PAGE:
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G.R. No.

205249 October 15, 2014


SPOUSES BENEDICT and SANDRA MANUEL, Petitioners,
vs.
RAMON ONG, Respondent.

FACTS:
Respondent Ong filed a complaint for accion reivindicatoria before the Regional Trial Court of La
Trinidad, Benguet against the Spouses Manuel for having constructed improvements on his property through
fraud, intimidation, strategy, threat and stealth.

Summons was directly issued to the spouses by Sheriff Joselito Sales, along with Ong’s counsel, Atty.
Christopher Donaal, and a certain Federico Laureano, at their address in Lower Bacong, Loacan, Itogon,
Benguet. However, the spouses requested that service be made at another time considering that petitioner
Sandra Manuel's mother was then critically ill. Another attempt at personal service was made. After Sheriff
Joselito Sales had personally explained to petitioner Sandra Manuel the content of the summons and the
complaint, the latter refused to sign and receive the summons and the complaint. Sheriff Joselito Sales was
thus prompted to merely tender the summons and complaint to petitioner Sandra Manuel and to advise her
to file their answer within fifteen (15) days. As the Spouses Manuel failed to file their answer within this
period, Ong asked that they be declared in default which was granted by the RTC. The motion to present
evidence ex parte was granted as well.

Months after the order was issued, the Spouses filed a motion to lift order of default in which they
alleged that the they were not residents of Benguet were the summons was served and that Ong and his
companions have mistook the siblings of Sandra Manuel as the defendants.

RTC denied the Spouses motion on two grounds. First, their motion was not sworn as required by the
Rules of Civil Procedure, and, second, they did not show that their failure to timely file an answer "was due
to fraud, accident, mistake or excusable negligence. Aggrieved, the Spouses filed a petition for certiorari
before the Court of Appeals which was denied for lack of merit.

ISSUE: 1) Whether or not the Spouses have been validly served summons.
2) Whether the Spouses Manuel may be granted relief from the Regional Trial Court’s order of
default.

RULING:

1 ) The Spouses Manuel cannot capitalize on the supposed variance of address. Personal service of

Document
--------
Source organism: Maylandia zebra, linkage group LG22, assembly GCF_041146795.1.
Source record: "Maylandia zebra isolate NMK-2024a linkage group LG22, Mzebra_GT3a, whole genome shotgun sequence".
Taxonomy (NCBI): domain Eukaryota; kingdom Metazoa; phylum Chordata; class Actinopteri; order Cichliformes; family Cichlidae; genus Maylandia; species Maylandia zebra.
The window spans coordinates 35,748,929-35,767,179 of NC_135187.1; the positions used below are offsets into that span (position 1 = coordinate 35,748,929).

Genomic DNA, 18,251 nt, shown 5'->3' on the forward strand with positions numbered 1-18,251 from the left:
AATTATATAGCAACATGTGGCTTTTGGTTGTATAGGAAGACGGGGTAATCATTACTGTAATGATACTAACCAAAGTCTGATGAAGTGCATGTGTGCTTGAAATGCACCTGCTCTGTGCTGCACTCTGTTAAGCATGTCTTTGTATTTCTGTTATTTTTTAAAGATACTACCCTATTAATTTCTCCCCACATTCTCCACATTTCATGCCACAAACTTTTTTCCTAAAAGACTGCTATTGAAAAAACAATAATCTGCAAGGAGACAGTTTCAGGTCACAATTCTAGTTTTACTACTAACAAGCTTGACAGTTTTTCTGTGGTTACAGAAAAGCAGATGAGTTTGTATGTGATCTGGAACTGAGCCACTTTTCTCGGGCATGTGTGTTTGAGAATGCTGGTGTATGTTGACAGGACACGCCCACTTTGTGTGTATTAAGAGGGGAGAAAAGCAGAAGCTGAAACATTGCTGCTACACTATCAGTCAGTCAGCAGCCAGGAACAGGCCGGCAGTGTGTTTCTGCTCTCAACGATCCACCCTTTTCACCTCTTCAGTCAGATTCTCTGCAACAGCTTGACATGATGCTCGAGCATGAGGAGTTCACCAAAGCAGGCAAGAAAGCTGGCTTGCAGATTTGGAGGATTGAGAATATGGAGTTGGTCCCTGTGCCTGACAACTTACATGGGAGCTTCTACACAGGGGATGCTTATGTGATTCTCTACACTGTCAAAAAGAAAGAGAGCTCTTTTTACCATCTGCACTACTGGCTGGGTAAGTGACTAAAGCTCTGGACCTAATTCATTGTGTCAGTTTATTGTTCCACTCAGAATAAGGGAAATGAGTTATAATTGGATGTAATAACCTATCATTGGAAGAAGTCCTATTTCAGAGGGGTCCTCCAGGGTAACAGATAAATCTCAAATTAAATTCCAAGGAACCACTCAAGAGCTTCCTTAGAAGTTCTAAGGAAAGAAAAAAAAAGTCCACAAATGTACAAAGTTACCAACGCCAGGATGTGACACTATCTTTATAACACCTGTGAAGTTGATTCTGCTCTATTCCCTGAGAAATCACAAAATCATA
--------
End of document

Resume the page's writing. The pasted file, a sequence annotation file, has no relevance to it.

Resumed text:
summons has nothing to do with the location where summons is served. A defendant’s address is
inconsequential. Rule 14, Section 6 of the 1997 Rules of Civil Procedure is clear in what it requires: personally
handing the summons to the defendant (albeit tender is sufficient should the defendant refuse to receive
and sign). What is determinative of the validity of personal service is, therefore, the person of the defendant,
not the locus of service.
2) The Spouses Manuel are not entitled to relief from the order of default based on the following
violations of the Rules. First, upon being served with the summons the petitioners were advised as well to
file their answer within 15 days pursuant to Rule 11, Sec. 1 of the Rules on Civil Procedure which were not
duly complied with and the answer was filed only three months after the summons were served. Second,
they Rule 9, SEC. 3. Of the Rules of Civil Procedure provides the requisites with which the defaulted party
must comply in order to be relieved from the order of default. Further, an affidavit of merit pursuant to Rule
8, Sec 5. of the Rules of Civil Procedure which requires that “in all averments of fraud or mistake, the
circumstances constituting fraud or mistake must be stated with particularity,” is necessary. The following
requisites should be indicated in the affidavit of merit:

(1) it must be made by motion under oath by one that has knowledge of the facts;
(2) it must be shown that the failure to file answer was due to fraud, accident, mistake or excusable
negligence; and
(3) there must be a proper showing of the existence of a meritorious defense."

Default; declaration of.— If the defending party fails to answer within the time allowed therefor, the court
shall, upon motion of the claiming party with notice to the defending party, and proof of such failure, declare
the defending party in default. Thereupon, the court shall proceed to render judgment granting the claimant
such relief as his pleading may warrant, unless the court in its discretion requires the claimant to submit
evidence. Such reception of evidence may be delegated to the clerk of court.